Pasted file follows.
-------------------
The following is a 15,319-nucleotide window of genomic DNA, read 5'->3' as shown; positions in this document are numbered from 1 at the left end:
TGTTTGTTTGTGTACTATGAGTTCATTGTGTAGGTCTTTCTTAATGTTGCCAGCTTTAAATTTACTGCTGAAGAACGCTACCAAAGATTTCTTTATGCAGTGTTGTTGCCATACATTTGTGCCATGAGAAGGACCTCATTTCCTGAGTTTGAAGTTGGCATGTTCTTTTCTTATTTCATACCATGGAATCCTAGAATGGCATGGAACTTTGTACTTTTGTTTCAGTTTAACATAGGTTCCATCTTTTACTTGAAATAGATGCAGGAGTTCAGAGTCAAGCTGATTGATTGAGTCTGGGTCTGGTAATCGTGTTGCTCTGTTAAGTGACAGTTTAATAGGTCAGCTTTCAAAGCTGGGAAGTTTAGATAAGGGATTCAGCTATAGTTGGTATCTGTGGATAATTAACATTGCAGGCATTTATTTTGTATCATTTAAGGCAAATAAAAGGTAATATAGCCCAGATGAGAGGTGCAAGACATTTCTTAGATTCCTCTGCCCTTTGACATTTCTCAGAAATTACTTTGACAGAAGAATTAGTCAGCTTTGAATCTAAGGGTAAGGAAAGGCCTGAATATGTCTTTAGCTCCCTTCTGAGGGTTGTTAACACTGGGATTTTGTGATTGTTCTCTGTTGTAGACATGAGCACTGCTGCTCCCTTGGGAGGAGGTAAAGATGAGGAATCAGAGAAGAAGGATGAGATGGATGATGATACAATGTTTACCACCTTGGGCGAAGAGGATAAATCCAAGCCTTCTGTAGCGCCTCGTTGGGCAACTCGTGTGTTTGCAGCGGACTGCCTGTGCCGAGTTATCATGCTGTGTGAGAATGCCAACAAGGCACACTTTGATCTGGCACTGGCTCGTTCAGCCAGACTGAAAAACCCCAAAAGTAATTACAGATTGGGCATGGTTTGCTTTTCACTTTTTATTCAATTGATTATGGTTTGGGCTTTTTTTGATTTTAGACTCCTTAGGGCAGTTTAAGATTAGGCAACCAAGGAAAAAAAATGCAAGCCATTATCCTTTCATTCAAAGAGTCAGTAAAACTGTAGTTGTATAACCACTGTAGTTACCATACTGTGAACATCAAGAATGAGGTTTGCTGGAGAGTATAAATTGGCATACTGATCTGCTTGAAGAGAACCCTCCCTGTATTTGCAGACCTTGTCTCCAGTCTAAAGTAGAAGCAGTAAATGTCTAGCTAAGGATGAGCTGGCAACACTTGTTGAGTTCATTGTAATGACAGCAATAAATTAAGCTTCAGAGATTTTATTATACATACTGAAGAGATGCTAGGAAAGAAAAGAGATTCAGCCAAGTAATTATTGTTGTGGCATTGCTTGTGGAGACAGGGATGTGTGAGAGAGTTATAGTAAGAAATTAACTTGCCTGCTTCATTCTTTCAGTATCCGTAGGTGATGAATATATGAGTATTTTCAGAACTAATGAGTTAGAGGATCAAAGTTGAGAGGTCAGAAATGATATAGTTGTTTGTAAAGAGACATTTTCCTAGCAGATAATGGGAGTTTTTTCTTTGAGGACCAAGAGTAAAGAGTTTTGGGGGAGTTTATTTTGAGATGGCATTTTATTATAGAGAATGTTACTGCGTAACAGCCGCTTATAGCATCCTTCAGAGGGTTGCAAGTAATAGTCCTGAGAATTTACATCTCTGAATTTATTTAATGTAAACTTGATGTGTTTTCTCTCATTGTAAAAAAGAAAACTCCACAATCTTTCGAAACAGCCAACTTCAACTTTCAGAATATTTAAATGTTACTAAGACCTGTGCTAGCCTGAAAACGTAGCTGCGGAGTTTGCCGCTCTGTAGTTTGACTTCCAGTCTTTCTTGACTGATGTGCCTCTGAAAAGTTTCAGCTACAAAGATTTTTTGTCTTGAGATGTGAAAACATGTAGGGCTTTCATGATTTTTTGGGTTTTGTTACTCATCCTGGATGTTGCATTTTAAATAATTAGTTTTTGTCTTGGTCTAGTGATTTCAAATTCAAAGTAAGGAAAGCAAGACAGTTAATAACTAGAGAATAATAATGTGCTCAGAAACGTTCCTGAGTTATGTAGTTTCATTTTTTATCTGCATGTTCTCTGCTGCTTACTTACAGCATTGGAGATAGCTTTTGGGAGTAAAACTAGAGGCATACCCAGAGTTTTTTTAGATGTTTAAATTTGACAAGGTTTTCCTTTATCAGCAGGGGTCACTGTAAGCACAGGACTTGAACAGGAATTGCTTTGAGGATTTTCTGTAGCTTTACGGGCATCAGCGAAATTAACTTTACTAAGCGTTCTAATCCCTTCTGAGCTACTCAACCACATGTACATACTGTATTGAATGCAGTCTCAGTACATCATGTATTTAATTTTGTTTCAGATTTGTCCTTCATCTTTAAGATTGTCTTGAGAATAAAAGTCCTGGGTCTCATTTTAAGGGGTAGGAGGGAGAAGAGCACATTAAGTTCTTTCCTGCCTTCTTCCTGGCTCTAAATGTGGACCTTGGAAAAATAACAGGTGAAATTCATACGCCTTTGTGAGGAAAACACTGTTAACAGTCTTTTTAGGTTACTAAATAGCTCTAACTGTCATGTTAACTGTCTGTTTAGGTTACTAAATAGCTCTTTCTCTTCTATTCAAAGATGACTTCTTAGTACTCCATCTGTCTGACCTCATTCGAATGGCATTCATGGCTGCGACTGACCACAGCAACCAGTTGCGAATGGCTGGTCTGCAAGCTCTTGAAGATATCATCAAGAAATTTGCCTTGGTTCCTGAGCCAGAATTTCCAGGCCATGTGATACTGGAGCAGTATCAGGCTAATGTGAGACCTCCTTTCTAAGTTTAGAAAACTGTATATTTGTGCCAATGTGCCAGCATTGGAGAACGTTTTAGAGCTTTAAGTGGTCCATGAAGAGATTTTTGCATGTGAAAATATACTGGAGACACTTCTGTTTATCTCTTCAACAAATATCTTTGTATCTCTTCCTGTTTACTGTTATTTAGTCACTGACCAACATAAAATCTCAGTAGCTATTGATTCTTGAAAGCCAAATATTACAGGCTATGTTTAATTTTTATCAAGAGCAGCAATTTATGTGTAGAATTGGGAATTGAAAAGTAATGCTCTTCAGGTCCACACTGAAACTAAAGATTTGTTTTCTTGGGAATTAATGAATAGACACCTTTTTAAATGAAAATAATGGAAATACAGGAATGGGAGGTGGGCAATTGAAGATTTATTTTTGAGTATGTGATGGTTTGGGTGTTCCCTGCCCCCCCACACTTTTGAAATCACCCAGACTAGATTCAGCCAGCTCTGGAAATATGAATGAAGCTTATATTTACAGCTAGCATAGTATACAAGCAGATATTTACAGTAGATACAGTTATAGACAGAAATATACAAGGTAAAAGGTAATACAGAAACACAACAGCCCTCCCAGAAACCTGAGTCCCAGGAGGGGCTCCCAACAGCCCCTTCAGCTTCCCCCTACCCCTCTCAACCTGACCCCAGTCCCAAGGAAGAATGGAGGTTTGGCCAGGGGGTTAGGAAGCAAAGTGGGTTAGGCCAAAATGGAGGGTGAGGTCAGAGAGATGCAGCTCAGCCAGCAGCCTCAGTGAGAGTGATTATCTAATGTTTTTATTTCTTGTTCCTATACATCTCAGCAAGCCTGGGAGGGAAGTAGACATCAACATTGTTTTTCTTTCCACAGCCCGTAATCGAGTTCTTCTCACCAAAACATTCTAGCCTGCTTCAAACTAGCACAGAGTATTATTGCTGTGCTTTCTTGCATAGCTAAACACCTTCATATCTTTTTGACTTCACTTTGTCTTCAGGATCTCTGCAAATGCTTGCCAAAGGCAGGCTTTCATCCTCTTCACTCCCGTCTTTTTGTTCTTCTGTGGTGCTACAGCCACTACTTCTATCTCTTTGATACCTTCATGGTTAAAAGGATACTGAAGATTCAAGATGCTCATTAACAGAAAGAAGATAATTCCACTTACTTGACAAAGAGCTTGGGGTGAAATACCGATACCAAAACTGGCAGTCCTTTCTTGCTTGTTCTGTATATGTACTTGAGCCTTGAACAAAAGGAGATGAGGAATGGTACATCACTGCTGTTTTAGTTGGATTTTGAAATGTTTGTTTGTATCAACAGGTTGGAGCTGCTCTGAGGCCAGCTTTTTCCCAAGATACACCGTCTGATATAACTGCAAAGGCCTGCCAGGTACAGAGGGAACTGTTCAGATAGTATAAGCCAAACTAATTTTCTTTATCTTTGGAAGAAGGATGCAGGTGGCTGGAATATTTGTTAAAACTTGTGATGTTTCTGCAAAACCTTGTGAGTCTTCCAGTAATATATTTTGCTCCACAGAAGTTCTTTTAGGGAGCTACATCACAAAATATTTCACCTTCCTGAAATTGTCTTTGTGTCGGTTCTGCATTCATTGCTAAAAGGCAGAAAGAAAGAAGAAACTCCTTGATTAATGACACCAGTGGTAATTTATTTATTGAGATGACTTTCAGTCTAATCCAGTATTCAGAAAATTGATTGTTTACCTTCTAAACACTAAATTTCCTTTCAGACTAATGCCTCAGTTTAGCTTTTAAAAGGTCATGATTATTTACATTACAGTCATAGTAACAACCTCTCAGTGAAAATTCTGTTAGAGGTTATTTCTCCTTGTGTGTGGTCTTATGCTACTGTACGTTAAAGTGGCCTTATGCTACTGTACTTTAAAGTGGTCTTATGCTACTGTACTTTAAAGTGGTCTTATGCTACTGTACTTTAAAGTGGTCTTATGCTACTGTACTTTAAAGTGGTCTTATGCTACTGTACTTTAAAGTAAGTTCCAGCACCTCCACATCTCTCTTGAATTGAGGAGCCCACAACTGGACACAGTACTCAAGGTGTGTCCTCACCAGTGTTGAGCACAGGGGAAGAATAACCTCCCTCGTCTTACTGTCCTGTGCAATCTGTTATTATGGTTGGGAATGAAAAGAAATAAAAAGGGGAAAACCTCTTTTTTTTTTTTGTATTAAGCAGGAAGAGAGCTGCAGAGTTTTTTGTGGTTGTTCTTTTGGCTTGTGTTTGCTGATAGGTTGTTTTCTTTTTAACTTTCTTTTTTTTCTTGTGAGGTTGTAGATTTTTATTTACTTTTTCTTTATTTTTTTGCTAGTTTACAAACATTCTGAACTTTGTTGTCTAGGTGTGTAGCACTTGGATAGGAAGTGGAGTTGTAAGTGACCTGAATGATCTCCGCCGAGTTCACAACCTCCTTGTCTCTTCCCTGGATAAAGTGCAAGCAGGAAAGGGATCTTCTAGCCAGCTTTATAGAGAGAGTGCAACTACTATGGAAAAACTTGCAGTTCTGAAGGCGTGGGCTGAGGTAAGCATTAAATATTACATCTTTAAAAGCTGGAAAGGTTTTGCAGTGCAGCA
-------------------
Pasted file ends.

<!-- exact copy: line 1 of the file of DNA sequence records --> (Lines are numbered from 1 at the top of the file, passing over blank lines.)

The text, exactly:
The following is a 15,319-nucleotide window of genomic DNA, read 5'->3' as shown; positions in this document are numbered from 1 at the left end: